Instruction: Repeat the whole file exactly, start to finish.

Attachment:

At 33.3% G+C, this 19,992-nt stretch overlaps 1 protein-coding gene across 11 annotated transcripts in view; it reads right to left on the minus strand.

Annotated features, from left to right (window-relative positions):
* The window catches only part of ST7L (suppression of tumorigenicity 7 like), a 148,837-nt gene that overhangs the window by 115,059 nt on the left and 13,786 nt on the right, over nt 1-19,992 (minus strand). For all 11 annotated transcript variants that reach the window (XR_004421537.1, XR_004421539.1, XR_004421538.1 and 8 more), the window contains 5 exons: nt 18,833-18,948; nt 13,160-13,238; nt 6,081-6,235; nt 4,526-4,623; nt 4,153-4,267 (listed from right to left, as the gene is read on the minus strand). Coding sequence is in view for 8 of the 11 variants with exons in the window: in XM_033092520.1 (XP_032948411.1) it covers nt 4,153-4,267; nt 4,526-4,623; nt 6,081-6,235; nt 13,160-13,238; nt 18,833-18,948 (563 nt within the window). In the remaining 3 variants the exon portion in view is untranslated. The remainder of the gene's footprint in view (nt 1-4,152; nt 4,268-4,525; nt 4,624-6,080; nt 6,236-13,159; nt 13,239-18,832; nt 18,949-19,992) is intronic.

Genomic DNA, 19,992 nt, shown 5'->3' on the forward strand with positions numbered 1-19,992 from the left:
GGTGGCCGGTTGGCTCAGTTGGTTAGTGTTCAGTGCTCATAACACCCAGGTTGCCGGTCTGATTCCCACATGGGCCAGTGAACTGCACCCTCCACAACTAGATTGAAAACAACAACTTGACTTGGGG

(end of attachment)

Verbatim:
At 33.3% G+C, this 19,992-nt stretch overlaps 1 protein-coding gene across 11 annotated transcripts in view; it reads right to left on the minus strand.

Annotated features, from left to right (window-relative positions):
* The window catches only part of ST7L (suppression of tumorigenicity 7 like), a 148,837-nt gene that overhangs the window by 115,059 nt on the left and 13,786 nt on the right, over nt 1-19,992 (minus strand). For all 11 annotated transcript variants that reach the window (XR_004421537.1, XR_004421539.1, XR_004421538.1 and 8 more), the window contains 5 exons: nt 18,833-18,948; nt 13,160-13,238; nt 6,081-6,235; nt 4,526-4,623; nt 4,153-4,267 (listed from right to left, as the gene is read on the minus strand). Coding sequence is in view for 8 of the 11 variants with exons in the window: in XM_033092520.1 (XP_032948411.1) it covers nt 4,153-4,267; nt 4,526-4,623; nt 6,081-6,235; nt 13,160-13,238; nt 18,833-18,948 (563 nt within the window). In the remaining 3 variants the exon portion in view is untranslated. The remainder of the gene's footprint in view (nt 1-4,152; nt 4,268-4,525; nt 4,624-6,080; nt 6,236-13,159; nt 13,239-18,832; nt 18,949-19,992) is intronic.

Genomic DNA, 19,992 nt, shown 5'->3' on the forward strand with positions numbered 1-19,992 from the left:
GGTGGCCGGTTGGCTCAGTTGGTTAGTGTTCAGTGCTCATAACACCCAGGTTGCCGGTCTGATTCCCACATGGGCCAGTGAACTGCACCCTCCACAACTAGATTGAAAACAACAACTTGACTTGGGG